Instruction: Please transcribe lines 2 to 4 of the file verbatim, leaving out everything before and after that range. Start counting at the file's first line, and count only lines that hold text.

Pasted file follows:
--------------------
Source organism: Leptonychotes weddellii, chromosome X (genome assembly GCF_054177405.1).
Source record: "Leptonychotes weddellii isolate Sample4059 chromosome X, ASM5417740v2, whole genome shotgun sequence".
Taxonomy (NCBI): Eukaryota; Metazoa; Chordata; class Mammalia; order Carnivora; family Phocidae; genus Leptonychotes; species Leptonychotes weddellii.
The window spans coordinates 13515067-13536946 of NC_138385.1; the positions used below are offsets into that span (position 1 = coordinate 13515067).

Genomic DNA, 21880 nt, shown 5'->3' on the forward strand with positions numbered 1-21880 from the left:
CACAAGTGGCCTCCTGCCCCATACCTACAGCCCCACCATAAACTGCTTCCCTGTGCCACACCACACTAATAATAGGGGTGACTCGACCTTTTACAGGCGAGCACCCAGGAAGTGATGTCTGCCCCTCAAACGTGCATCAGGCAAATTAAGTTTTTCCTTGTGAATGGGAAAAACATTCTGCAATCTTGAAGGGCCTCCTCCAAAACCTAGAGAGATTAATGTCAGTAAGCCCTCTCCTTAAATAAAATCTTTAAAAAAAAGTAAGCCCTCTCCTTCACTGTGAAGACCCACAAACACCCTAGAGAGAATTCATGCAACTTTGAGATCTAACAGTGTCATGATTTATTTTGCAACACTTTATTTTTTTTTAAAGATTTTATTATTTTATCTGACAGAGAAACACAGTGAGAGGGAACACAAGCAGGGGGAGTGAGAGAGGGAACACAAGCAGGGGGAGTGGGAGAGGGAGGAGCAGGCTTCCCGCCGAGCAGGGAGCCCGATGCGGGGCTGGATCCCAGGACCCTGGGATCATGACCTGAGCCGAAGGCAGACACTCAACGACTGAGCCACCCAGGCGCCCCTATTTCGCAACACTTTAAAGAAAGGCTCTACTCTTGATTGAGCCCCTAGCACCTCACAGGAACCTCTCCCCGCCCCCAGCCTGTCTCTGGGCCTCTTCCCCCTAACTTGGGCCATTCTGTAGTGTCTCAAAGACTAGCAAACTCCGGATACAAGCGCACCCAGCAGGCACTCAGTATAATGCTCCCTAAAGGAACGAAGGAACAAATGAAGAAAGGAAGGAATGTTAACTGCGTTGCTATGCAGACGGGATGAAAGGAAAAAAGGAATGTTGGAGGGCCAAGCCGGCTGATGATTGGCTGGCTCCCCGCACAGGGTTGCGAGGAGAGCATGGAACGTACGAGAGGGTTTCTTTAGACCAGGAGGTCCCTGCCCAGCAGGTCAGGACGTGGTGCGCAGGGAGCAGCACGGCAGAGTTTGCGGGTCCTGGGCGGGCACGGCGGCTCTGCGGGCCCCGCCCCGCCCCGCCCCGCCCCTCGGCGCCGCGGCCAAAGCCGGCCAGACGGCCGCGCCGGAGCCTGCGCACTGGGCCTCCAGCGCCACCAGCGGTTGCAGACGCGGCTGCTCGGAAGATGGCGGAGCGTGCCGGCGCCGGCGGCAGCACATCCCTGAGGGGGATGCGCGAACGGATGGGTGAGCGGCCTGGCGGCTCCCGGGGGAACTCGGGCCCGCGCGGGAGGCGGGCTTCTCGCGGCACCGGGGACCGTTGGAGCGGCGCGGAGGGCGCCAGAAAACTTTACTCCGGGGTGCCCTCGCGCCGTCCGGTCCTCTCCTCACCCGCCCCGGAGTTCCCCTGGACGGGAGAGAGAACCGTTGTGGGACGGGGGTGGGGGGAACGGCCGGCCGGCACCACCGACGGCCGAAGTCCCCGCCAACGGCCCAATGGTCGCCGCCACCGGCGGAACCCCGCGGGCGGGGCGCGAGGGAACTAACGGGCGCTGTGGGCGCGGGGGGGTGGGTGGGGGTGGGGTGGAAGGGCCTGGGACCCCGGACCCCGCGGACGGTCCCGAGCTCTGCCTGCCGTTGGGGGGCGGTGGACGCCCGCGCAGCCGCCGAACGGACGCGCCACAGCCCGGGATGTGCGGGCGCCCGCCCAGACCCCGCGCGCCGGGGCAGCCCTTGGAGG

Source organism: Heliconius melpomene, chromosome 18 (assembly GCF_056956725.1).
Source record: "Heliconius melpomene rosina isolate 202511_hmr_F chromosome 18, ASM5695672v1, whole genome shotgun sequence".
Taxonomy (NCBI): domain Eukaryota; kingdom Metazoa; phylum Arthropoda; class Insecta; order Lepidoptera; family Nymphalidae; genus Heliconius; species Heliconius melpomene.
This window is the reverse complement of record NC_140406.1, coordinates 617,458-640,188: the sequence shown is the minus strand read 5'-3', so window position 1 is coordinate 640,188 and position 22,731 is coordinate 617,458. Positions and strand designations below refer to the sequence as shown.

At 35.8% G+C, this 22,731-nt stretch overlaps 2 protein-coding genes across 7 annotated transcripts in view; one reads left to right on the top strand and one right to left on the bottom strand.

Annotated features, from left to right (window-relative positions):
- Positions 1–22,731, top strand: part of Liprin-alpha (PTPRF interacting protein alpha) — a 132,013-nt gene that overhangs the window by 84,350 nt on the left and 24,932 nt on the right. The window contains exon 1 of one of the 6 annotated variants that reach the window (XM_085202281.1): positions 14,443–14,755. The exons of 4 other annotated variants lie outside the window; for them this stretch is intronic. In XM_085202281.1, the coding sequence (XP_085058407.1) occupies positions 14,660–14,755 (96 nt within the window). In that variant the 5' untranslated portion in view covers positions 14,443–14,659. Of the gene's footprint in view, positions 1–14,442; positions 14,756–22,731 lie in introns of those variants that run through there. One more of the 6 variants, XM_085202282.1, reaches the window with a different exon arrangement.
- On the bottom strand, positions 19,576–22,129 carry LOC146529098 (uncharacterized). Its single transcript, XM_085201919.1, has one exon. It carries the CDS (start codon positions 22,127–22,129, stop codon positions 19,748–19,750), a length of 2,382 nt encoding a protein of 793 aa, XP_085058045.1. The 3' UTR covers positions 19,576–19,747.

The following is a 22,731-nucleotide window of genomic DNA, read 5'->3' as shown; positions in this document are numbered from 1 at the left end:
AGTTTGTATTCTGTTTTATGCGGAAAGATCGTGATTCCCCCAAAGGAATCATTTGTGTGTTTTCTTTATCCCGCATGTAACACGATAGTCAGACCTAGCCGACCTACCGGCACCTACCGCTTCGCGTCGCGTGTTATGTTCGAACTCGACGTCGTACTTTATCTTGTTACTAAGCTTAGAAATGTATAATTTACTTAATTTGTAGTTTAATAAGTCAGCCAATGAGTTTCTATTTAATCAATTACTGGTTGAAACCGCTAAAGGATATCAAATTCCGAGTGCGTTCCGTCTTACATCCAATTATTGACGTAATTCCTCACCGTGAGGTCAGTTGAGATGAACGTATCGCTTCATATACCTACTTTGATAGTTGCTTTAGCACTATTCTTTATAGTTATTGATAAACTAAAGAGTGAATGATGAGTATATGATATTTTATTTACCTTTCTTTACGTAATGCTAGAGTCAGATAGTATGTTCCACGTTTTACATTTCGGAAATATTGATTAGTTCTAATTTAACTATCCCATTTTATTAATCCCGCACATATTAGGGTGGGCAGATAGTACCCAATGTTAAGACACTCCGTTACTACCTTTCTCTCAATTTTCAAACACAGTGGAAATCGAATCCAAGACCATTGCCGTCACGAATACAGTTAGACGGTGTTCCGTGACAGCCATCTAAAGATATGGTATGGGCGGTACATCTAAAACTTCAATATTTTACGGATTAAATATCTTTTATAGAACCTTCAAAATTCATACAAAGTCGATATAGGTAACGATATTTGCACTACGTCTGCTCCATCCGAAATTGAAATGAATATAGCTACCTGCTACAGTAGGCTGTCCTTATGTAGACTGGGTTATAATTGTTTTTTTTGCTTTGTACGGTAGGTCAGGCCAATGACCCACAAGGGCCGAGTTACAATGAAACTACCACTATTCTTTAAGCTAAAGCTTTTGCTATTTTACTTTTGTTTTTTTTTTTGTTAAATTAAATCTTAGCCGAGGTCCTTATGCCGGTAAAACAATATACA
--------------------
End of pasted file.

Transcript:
Source record: "Leptonychotes weddellii isolate Sample4059 chromosome X, ASM5417740v2, whole genome shotgun sequence".
Taxonomy (NCBI): Eukaryota; Metazoa; Chordata; class Mammalia; order Carnivora; family Phocidae; genus Leptonychotes; species Leptonychotes weddellii.
The window spans coordinates 13515067-13536946 of NC_138385.1; the positions used below are offsets into that span (position 1 = coordinate 13515067).